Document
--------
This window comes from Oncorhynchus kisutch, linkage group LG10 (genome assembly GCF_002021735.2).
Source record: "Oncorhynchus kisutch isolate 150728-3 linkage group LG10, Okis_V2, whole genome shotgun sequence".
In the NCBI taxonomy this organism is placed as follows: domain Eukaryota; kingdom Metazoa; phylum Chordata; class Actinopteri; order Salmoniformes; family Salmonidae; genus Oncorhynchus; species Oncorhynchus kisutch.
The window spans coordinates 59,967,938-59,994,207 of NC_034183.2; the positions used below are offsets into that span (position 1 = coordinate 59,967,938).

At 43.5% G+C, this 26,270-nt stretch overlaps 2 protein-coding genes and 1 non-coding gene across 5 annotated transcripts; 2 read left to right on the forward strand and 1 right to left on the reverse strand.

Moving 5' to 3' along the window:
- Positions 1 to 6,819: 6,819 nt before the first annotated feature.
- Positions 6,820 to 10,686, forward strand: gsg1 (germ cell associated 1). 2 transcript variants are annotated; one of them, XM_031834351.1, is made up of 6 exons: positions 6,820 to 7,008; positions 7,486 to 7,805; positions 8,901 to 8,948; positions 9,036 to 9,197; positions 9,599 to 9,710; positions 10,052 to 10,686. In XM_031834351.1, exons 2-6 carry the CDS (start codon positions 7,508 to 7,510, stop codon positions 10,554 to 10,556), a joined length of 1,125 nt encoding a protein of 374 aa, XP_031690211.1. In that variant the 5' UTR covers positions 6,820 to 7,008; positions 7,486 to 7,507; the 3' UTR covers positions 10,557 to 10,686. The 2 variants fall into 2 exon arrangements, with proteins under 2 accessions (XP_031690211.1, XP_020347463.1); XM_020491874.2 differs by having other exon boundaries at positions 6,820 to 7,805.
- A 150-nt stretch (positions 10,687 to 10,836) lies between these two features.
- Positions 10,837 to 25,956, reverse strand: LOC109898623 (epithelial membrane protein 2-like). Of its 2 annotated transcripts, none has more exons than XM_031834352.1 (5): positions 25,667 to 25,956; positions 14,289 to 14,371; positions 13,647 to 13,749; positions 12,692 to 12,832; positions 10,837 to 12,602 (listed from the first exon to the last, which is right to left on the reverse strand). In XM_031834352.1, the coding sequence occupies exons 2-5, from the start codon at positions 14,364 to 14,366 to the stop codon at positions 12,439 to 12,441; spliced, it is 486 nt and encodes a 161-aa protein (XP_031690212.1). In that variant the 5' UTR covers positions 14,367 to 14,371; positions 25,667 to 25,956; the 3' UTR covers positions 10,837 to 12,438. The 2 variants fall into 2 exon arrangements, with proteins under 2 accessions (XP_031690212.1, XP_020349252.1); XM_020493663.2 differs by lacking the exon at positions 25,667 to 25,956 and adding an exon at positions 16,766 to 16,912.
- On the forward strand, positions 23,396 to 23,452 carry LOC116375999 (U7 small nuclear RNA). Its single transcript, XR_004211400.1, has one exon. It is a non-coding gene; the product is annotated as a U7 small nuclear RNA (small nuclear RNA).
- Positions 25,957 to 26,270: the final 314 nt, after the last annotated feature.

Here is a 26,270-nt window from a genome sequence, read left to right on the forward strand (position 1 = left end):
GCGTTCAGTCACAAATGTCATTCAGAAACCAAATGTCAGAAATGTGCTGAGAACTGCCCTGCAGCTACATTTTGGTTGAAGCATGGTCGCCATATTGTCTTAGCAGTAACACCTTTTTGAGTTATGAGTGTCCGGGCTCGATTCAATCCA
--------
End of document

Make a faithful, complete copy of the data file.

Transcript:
This window comes from Oncorhynchus kisutch, linkage group LG10 (genome assembly GCF_002021735.2).
Source record: "Oncorhynchus kisutch isolate 150728-3 linkage group LG10, Okis_V2, whole genome shotgun sequence".
In the NCBI taxonomy this organism is placed as follows: domain Eukaryota; kingdom Metazoa; phylum Chordata; class Actinopteri; order Salmoniformes; family Salmonidae; genus Oncorhynchus; species Oncorhynchus kisutch.
The window spans coordinates 59,967,938-59,994,207 of NC_034183.2; the positions used below are offsets into that span (position 1 = coordinate 59,967,938).

At 43.5% G+C, this 26,270-nt stretch overlaps 2 protein-coding genes and 1 non-coding gene across 5 annotated transcripts; 2 read left to right on the forward strand and 1 right to left on the reverse strand.

Moving 5' to 3' along the window:
- Positions 1 to 6,819: 6,819 nt before the first annotated feature.
- Positions 6,820 to 10,686, forward strand: gsg1 (germ cell associated 1). 2 transcript variants are annotated; one of them, XM_031834351.1, is made up of 6 exons: positions 6,820 to 7,008; positions 7,486 to 7,805; positions 8,901 to 8,948; positions 9,036 to 9,197; positions 9,599 to 9,710; positions 10,052 to 10,686. In XM_031834351.1, exons 2-6 carry the CDS (start codon positions 7,508 to 7,510, stop codon positions 10,554 to 10,556), a joined length of 1,125 nt encoding a protein of 374 aa, XP_031690211.1. In that variant the 5' UTR covers positions 6,820 to 7,008; positions 7,486 to 7,507; the 3' UTR covers positions 10,557 to 10,686. The 2 variants fall into 2 exon arrangements, with proteins under 2 accessions (XP_031690211.1, XP_020347463.1); XM_020491874.2 differs by having other exon boundaries at positions 6,820 to 7,805.
- A 150-nt stretch (positions 10,687 to 10,836) lies between these two features.
- Positions 10,837 to 25,956, reverse strand: LOC109898623 (epithelial membrane protein 2-like). Of its 2 annotated transcripts, none has more exons than XM_031834352.1 (5): positions 25,667 to 25,956; positions 14,289 to 14,371; positions 13,647 to 13,749; positions 12,692 to 12,832; positions 10,837 to 12,602 (listed from the first exon to the last, which is right to left on the reverse strand). In XM_031834352.1, the coding sequence occupies exons 2-5, from the start codon at positions 14,364 to 14,366 to the stop codon at positions 12,439 to 12,441; spliced, it is 486 nt and encodes a 161-aa protein (XP_031690212.1). In that variant the 5' UTR covers positions 14,367 to 14,371; positions 25,667 to 25,956; the 3' UTR covers positions 10,837 to 12,438. The 2 variants fall into 2 exon arrangements, with proteins under 2 accessions (XP_031690212.1, XP_020349252.1); XM_020493663.2 differs by lacking the exon at positions 25,667 to 25,956 and adding an exon at positions 16,766 to 16,912.
- On the forward strand, positions 23,396 to 23,452 carry LOC116375999 (U7 small nuclear RNA). Its single transcript, XR_004211400.1, has one exon. It is a non-coding gene; the product is annotated as a U7 small nuclear RNA (small nuclear RNA).
- Positions 25,957 to 26,270: the final 314 nt, after the last annotated feature.

Here is a 26,270-nt window from a genome sequence, read left to right on the forward strand (position 1 = left end):
GCGTTCAGTCACAAATGTCATTCAGAAACCAAATGTCAGAAATGTGCTGAGAACTGCCCTGCAGCTACATTTTGGTTGAAGCATGGTCGCCATATTGTCTTAGCAGTAACACCTTTTTGAGTTATGAGTGTCCGGGCTCGATTCAATCCA